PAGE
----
Early detection programmes for rare diseases, which in some countries are already 50 years old, aim to reduce the morbidity and mortality and disabilities associated with these pathologies. There is no worldwide unanimity on the diseases to be detected; mainly metabolic processes are identified, but also endocrine, haematological, immunological and cardiological processes. Neonatal screening for rare diseases received a major boost in the 2000s, with the use of tandem mass spectrometry to determine acylcarnitines and amino acids in a paper-impregnated blood sample. The introduction of emerging technologies applicable to new biochemical biomarkers and DNA analysis by mass sequencing may have a favourable impact on the future of rare disease screening. Therefore, an agile decision-making system is needed to assess the inclusion of new pathologies in neonatal screening.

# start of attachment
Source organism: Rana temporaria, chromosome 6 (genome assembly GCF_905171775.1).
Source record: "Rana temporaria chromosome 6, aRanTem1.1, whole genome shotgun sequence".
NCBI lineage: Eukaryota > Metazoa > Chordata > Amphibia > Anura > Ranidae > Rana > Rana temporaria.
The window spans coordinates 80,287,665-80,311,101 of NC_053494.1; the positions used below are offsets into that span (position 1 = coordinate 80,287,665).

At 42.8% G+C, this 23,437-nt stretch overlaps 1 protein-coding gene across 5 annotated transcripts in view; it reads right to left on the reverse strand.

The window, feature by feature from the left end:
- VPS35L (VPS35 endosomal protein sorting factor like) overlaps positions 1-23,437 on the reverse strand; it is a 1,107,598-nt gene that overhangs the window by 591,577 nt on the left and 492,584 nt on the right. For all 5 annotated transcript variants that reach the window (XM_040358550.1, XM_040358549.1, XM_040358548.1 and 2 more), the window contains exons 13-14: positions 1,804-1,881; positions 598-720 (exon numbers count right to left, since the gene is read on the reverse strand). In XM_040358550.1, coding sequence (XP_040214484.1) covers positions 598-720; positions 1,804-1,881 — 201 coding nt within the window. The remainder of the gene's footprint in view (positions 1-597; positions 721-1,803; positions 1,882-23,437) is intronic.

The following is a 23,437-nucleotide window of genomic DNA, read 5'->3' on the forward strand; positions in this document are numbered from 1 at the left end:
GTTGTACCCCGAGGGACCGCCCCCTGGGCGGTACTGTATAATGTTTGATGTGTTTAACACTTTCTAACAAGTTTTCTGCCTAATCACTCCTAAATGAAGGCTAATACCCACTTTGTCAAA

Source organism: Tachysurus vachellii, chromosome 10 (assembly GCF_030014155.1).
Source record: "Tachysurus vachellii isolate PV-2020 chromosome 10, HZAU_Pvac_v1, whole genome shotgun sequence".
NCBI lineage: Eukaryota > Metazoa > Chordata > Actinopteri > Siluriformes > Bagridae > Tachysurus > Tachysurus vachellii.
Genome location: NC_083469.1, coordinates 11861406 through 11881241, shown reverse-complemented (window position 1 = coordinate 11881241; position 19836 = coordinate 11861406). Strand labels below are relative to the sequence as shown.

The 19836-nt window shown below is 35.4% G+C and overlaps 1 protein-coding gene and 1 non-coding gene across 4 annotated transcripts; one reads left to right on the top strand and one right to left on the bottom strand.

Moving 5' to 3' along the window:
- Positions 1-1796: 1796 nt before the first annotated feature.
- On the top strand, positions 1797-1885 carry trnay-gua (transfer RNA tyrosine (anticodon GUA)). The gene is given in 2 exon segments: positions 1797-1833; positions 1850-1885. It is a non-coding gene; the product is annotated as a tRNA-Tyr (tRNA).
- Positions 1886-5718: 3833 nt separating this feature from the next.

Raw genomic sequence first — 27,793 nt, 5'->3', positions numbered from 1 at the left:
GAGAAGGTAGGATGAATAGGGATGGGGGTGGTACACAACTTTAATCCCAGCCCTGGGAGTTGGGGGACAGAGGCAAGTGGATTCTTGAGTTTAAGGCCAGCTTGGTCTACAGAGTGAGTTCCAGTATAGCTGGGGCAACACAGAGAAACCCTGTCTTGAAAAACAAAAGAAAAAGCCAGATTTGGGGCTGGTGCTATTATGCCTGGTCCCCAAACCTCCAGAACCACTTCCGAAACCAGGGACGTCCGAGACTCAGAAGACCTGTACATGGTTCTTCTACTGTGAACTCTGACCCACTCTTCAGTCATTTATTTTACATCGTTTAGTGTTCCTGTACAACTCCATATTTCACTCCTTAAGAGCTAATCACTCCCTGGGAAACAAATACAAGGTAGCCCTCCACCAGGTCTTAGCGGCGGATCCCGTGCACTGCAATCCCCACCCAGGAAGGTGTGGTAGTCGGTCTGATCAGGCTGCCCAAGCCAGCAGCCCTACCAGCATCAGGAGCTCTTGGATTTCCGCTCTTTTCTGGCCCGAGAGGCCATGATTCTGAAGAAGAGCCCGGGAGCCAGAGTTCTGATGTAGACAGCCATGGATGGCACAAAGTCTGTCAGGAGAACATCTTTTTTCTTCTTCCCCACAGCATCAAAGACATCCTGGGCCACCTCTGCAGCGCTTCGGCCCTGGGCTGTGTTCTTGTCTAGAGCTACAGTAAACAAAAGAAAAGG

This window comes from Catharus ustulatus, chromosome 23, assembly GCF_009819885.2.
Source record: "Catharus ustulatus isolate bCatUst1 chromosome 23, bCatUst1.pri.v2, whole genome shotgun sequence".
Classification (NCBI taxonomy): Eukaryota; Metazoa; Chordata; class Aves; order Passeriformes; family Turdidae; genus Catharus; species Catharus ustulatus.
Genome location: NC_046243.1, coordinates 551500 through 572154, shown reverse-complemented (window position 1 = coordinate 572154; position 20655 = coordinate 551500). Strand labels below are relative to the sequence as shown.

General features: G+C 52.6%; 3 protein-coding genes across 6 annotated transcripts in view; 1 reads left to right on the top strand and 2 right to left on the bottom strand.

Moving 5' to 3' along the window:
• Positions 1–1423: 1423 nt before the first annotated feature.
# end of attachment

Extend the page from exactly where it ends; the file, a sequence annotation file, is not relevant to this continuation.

Newborn screening in rare diseases
Dr. María Luz Couce